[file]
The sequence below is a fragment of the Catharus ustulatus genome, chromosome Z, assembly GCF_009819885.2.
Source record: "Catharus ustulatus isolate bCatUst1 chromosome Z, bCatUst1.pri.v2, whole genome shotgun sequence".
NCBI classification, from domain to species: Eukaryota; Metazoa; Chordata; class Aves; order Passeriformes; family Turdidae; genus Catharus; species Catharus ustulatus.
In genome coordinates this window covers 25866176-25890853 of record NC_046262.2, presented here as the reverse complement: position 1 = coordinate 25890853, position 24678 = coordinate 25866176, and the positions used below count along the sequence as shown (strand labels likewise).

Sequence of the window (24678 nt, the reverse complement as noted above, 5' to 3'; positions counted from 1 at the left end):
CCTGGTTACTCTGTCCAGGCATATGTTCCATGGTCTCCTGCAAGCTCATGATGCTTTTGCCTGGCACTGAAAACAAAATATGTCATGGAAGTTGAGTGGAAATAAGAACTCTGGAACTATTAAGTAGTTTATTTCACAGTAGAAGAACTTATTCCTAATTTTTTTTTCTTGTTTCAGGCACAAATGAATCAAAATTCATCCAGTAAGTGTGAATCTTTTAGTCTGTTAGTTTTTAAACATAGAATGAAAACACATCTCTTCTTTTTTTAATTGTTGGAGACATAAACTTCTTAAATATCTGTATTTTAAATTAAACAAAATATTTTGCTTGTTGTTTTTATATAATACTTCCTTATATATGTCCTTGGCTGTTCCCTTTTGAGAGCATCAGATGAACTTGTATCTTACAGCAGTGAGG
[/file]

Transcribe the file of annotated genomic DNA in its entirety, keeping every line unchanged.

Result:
The sequence below is a fragment of the Catharus ustulatus genome, chromosome Z, assembly GCF_009819885.2.
Source record: "Catharus ustulatus isolate bCatUst1 chromosome Z, bCatUst1.pri.v2, whole genome shotgun sequence".
NCBI classification, from domain to species: Eukaryota; Metazoa; Chordata; class Aves; order Passeriformes; family Turdidae; genus Catharus; species Catharus ustulatus.
In genome coordinates this window covers 25866176-25890853 of record NC_046262.2, presented here as the reverse complement: position 1 = coordinate 25890853, position 24678 = coordinate 25866176, and the positions used below count along the sequence as shown (strand labels likewise).

Sequence of the window (24678 nt, the reverse complement as noted above, 5' to 3'; positions counted from 1 at the left end):
CCTGGTTACTCTGTCCAGGCATATGTTCCATGGTCTCCTGCAAGCTCATGATGCTTTTGCCTGGCACTGAAAACAAAATATGTCATGGAAGTTGAGTGGAAATAAGAACTCTGGAACTATTAAGTAGTTTATTTCACAGTAGAAGAACTTATTCCTAATTTTTTTTTCTTGTTTCAGGCACAAATGAATCAAAATTCATCCAGTAAGTGTGAATCTTTTAGTCTGTTAGTTTTTAAACATAGAATGAAAACACATCTCTTCTTTTTTTAATTGTTGGAGACATAAACTTCTTAAATATCTGTATTTTAAATTAAACAAAATATTTTGCTTGTTGTTTTTATATAATACTTCCTTATATATGTCCTTGGCTGTTCCCTTTTGAGAGCATCAGATGAACTTGTATCTTACAGCAGTGAGG